Bánh Xèo – Savoury Vietnamese Crêpes

Pronounce it ‘ban say-0
This Tuesday, in some shape or form,pancakes are going to be beaten, fried, tossed, dropped, raced and even eaten in much the same way as they have been for years.Pancakes, it seems, predate bread as one of man´s oldest forms of cooked food.
Given their simplicity and spartan ingredients, it is not surprising that pancakes are present in almost every food culture, from silky thin French crêpes to Russian yeast-risen buckwheat blinis / blintz or Sri lankan hoppers,described by the doyenne of Indian food, Madhur Jaffrey, as the love child of a crêpe and a crumpet. With a whole world of pancakes to try, perhaps it is time for a challenge with something different this Shrove Tuesday. - Vietnamese Bánh Xèo.This recipe has been sitting in my queue for far too long,and as each Shrove Tuesday or Mardi Gras blends into lenten penance I forget about them for another year.

Asia arguably rivals Europe as the continent with the best pancakes, especially in terms of diversity. Vietnamese Bánh Xèo are not only delicious, but a boon to those with allergies or intolerances as they're made without eggs, and with gluten-free rice flour and coconut milk. Because of this, outside of Asia the authentic version seems to have been demised in favour of more worthy vegetarian fillings,even endorsed by the divine god Ottolenghi. I plumped for the original with its surf and turf filling, which brought to mind one of my favourite Portuguese dishes the Alentejan pork and clams.
It may surprise you to learn that the pale yellow, fluffy banh xeo typically contains no eggs at all ( I sneaked a small one in,very naughty ) despite the fact that it looks unmistakably omelette-like. In fact, the Vietnamese rice flour pancakes get their vibrant colour from turmeric. The name can be literally translated as "sizzling pancake," and that's exactly what you'll get a tssssstttt as the batter hits the sizzling butter in the pan.These pancakes are typically pan-fried with pork, shrimp, and bean sprouts.I have an aversion to bean sprouts and mung beans so replaced them with Chinese cabbage. It's served with fresh lettuce, coriander and mint, which are meant to be used to pick it up in bits—a sort of reverse-roti experience, if you will.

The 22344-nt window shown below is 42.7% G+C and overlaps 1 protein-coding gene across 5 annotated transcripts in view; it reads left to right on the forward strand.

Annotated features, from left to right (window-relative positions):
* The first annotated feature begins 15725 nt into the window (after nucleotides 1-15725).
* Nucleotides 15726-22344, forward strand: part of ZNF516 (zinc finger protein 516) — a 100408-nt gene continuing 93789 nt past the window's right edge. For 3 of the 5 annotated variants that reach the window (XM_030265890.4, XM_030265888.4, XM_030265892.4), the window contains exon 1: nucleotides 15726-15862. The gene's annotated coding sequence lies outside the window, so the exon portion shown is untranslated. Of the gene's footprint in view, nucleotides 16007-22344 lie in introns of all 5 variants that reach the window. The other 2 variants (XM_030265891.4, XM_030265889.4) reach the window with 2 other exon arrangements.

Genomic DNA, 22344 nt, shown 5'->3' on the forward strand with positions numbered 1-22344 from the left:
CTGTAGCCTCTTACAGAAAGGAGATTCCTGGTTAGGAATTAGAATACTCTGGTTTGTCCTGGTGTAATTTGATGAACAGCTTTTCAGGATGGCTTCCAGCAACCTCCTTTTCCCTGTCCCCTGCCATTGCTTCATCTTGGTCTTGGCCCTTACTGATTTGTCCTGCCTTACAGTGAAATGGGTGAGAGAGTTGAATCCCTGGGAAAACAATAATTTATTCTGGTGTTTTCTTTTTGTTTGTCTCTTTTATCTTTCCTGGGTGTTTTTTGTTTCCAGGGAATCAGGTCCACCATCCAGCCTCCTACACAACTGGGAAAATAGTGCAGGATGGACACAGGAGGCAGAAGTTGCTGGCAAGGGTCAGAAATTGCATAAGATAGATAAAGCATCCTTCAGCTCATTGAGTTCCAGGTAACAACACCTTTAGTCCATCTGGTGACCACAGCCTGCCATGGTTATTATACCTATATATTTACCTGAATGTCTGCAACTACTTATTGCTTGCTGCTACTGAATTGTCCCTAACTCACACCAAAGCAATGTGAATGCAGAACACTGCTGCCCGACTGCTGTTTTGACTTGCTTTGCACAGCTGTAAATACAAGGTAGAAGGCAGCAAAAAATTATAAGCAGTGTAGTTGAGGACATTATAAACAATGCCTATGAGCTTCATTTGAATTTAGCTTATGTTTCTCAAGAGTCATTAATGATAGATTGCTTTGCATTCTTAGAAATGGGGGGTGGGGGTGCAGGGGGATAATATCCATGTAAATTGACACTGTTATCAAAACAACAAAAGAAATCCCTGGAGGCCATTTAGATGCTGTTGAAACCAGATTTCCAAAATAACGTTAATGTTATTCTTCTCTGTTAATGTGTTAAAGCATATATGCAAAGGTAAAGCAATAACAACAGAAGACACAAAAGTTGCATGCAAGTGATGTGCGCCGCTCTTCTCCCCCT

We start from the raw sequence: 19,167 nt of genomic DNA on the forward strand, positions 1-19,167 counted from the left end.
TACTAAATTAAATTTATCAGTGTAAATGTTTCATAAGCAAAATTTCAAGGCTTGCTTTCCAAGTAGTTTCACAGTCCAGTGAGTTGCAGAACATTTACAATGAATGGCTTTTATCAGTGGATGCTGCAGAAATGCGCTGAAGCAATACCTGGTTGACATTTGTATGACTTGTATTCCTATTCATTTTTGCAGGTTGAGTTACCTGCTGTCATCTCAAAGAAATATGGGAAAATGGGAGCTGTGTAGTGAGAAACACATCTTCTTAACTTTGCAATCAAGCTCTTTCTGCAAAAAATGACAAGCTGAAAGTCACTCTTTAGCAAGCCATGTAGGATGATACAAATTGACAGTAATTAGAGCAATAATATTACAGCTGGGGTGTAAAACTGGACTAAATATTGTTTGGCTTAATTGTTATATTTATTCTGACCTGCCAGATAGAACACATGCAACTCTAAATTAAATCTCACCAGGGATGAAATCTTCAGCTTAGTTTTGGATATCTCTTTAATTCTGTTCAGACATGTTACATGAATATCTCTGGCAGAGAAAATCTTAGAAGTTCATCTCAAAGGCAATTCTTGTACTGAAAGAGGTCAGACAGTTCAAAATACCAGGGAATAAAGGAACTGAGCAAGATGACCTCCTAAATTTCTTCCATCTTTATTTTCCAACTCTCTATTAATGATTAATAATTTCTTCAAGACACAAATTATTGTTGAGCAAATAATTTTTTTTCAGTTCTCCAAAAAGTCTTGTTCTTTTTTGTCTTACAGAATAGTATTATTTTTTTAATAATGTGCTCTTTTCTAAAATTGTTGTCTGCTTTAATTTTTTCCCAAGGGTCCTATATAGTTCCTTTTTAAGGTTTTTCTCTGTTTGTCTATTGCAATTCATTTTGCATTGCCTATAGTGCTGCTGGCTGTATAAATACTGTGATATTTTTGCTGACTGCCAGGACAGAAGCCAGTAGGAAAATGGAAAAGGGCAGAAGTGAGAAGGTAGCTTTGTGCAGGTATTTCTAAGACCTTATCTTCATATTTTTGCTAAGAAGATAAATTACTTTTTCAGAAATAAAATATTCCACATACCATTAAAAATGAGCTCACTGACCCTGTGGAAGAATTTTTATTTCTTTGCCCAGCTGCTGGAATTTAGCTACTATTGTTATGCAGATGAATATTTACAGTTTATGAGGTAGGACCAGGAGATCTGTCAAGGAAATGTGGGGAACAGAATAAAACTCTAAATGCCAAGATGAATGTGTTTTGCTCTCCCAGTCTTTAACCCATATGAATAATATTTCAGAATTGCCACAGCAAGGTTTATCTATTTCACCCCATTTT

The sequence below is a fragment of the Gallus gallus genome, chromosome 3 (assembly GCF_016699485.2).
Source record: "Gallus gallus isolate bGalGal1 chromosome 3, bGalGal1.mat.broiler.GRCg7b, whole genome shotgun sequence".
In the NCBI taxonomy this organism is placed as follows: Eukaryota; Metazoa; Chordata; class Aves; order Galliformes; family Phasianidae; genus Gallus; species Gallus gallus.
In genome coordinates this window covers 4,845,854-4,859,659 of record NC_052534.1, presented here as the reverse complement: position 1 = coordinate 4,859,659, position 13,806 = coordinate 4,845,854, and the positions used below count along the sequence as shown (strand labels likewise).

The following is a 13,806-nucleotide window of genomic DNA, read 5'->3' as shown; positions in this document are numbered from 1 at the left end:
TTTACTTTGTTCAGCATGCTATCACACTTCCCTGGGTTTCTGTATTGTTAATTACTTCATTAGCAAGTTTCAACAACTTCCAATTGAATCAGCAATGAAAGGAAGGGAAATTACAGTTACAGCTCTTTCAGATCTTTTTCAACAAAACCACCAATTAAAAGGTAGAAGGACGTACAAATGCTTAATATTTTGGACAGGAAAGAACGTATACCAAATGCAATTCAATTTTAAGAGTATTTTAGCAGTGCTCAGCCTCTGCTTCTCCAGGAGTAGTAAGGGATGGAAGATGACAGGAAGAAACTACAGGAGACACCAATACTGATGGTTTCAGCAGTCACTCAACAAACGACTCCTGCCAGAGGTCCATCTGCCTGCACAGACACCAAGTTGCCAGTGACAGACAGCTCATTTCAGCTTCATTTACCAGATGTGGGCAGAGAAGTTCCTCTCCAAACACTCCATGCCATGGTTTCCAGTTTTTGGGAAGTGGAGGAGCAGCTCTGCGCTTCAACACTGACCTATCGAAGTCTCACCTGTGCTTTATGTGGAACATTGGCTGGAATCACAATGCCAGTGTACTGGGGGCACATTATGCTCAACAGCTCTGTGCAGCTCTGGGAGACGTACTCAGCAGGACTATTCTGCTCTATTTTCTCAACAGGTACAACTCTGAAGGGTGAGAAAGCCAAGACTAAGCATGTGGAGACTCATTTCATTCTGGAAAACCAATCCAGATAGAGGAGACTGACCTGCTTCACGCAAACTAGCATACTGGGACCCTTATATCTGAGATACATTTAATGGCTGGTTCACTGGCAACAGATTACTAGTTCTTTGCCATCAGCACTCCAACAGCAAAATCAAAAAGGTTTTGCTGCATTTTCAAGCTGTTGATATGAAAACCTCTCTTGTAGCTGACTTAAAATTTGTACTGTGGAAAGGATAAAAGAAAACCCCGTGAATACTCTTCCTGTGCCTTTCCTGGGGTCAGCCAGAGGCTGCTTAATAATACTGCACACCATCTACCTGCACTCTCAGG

These are quite messy and traditionally they are served with a dipping sauce.I made the dipping sauce but used it as a cook-in stir fry sauce to give the pork and prawns some ooomph.It made serving and eating the pancakes a lot easier.

As I write this post I have just read in the UK press of the demise of the Findus brand.I have sweet crispy-coated memories of childhood suppers of Findus pancakes and fish fingers.Findus was a household name in the Uk in the 60´s. Findus Crispy Pancakes are to become the latest victim of the horsemeat scandal amid company plans to ditch the brand after 50 years.The iconic Findus name will disappear from supermarket aisles under a rebranding exercise.Lost but not gone I would say.Reminiscences please. RIP Findus. 

Bánh Xèo
serves 4
Bánh xèo is food meant to be eaten with your hands. You’ll always find a big plate of greens with a mix of herbs to go with it. You can substitute any leaves you choose at a pinch, and mint and coriande rare the only must-have herbs here with  Vietnamese perilla if you can source it being the other commonly used one. However you can really throw in whatever you like.
200g rice flour
1 small egg
2-3 teaspoons turmeric, depending on colour preference
1 x 400ml can coconut milk
1 teaspoon salt
Spring onions, chopped small about 1-2 cm long

250g cooked peeled prawns without heads, size 45/50 or 60/70
600g  pork belly
1 onion, medium sized, thinly sliced

1 large shallot chopped
Chinese cabbage, torn up or shredded
Vietnamese perilla (tía tô), optional

Dipping sauce (cook-in stir fry sauce)
40ml lime juice
1.5 tbsp sesame oil
1tbsp brown sugar
1tbsp rice wine vinegar
1tbsp soya sauce
1 heaped teaspon hot chilli sauce, (ketjap manis or sriracha)
2tsp grated fresh ginger
1 red chilli chopped
1 garlic clove crushed
172 tsp Flor de sal

Preparing the batter
Combine all batter ingredients except the spring onions in a large bowl for at least 3 hours, or overnight.Put the rice flour,egg,salt and turmeric in a bowl.Slowly pour in the coconut milk,whisking to avoid lumps -You´re after a thinnish crepe batter,so add more coconut milk (or water) if necessary Add the spring onions only right before making the crêpes.

Prepare Fillings
Defrost the prawns if using frozen
Boil pork until cooked through, ( about 45 minutes). Drain, set aside and when cool slice  thinly. Wash and prepare salad greens and herbs
Just before making the crepes fry the shallot in some oil and when softened introduce the pre-cooked pork and the prawns. Pour in the dipping sauce and stir well to combine.Stir fry until well heated through then keep warm on a very low heat while you cook the pancakes.

Making Bánh Xèo - Each crêpe takes about 5-7 minutes
On medium-high heat add 1-2 teaspoons of butter, some spring onions and chinese leaf, chopped
Pour in some batter and quickly tilt and rotate the pan so the batter is evenly spread. Add more batter if it wasn't enough to cover the pan.
As soon as the batter starts to set immediately add a few pieces of pork and shrimp.
Lower heat to medium and wait for the crêpe to become crisp. Fold in half, transfer to a plate and serve immediately with the salad leaves and herbs.


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